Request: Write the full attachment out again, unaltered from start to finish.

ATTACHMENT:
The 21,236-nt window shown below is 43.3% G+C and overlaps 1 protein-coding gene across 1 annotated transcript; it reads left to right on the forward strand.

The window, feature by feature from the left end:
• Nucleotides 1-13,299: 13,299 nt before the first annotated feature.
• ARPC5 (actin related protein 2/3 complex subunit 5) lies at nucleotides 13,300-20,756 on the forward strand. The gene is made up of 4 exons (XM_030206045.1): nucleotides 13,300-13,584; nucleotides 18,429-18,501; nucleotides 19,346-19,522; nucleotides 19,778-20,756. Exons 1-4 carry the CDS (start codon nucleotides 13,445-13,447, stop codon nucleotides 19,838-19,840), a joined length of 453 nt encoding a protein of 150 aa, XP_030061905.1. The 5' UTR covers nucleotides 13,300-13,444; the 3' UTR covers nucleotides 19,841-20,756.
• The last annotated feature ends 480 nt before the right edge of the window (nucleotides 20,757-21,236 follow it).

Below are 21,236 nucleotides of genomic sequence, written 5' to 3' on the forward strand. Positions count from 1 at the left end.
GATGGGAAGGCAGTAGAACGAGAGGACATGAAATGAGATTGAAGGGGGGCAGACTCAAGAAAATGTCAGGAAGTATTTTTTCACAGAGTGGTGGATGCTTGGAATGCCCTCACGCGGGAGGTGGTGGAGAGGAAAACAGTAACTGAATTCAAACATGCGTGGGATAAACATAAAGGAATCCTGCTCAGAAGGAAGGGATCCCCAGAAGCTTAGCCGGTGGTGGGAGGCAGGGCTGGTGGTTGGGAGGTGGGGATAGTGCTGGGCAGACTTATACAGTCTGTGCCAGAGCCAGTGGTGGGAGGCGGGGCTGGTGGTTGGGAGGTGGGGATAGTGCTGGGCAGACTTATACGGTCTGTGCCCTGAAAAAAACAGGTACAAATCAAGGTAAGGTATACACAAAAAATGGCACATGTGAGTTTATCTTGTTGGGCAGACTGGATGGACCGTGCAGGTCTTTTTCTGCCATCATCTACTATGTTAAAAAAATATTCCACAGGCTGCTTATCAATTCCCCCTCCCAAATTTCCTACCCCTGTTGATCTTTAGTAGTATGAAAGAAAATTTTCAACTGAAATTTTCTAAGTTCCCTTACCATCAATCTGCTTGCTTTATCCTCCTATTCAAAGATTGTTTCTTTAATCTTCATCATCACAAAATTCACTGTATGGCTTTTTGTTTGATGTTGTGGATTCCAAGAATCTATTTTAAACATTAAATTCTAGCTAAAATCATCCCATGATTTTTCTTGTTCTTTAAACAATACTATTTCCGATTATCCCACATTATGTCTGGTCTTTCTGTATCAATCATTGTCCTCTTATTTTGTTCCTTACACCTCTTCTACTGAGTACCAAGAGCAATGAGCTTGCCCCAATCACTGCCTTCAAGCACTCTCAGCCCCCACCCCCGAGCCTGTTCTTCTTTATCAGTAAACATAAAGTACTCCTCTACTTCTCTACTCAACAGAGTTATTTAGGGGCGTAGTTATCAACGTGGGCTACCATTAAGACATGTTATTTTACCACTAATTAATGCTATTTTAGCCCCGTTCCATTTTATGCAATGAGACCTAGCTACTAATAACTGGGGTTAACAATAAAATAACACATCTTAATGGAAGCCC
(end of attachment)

The 21,236-nt window shown below is 43.3% G+C and overlaps 1 protein-coding gene across 1 annotated transcript; it reads left to right on the forward strand.

The window, feature by feature from the left end:
• Nucleotides 1-13,299: 13,299 nt before the first annotated feature.
• ARPC5 (actin related protein 2/3 complex subunit 5) lies at nucleotides 13,300-20,756 on the forward strand. The gene is made up of 4 exons (XM_030206045.1): nucleotides 13,300-13,584; nucleotides 18,429-18,501; nucleotides 19,346-19,522; nucleotides 19,778-20,756. Exons 1-4 carry the CDS (start codon nucleotides 13,445-13,447, stop codon nucleotides 19,838-19,840), a joined length of 453 nt encoding a protein of 150 aa, XP_030061905.1. The 5' UTR covers nucleotides 13,300-13,444; the 3' UTR covers nucleotides 19,841-20,756.
• The last annotated feature ends 480 nt before the right edge of the window (nucleotides 20,757-21,236 follow it).

Below are 21,236 nucleotides of genomic sequence, written 5' to 3' on the forward strand. Positions count from 1 at the left end.
GATGGGAAGGCAGTAGAACGAGAGGACATGAAATGAGATTGAAGGGGGGCAGACTCAAGAAAATGTCAGGAAGTATTTTTTCACAGAGTGGTGGATGCTTGGAATGCCCTCACGCGGGAGGTGGTGGAGAGGAAAACAGTAACTGAATTCAAACATGCGTGGGATAAACATAAAGGAATCCTGCTCAGAAGGAAGGGATCCCCAGAAGCTTAGCCGGTGGTGGGAGGCAGGGCTGGTGGTTGGGAGGTGGGGATAGTGCTGGGCAGACTTATACAGTCTGTGCCAGAGCCAGTGGTGGGAGGCGGGGCTGGTGGTTGGGAGGTGGGGATAGTGCTGGGCAGACTTATACGGTCTGTGCCCTGAAAAAAACAGGTACAAATCAAGGTAAGGTATACACAAAAAATGGCACATGTGAGTTTATCTTGTTGGGCAGACTGGATGGACCGTGCAGGTCTTTTTCTGCCATCATCTACTATGTTAAAAAAATATTCCACAGGCTGCTTATCAATTCCCCCTCCCAAATTTCCTACCCCTGTTGATCTTTAGTAGTATGAAAGAAAATTTTCAACTGAAATTTTCTAAGTTCCCTTACCATCAATCTGCTTGCTTTATCCTCCTATTCAAAGATTGTTTCTTTAATCTTCATCATCACAAAATTCACTGTATGGCTTTTTGTTTGATGTTGTGGATTCCAAGAATCTATTTTAAACATTAAATTCTAGCTAAAATCATCCCATGATTTTTCTTGTTCTTTAAACAATACTATTTCCGATTATCCCACATTATGTCTGGTCTTTCTGTATCAATCATTGTCCTCTTATTTTGTTCCTTACACCTCTTCTACTGAGTACCAAGAGCAATGAGCTTGCCCCAATCACTGCCTTCAAGCACTCTCAGCCCCCACCCCCGAGCCTGTTCTTCTTTATCAGTAAACATAAAGTACTCCTCTACTTCTCTACTCAACAGAGTTATTTAGGGGCGTAGTTATCAACGTGGGCTACCATTAAGACATGTTATTTTACCACTAATTAATGCTATTTTAGCCCCGTTCCATTTTATGCAATGAGACCTAGCTACTAATAACTGGGGTTAACAATAAAATAACACATCTTAATGGAAGCCC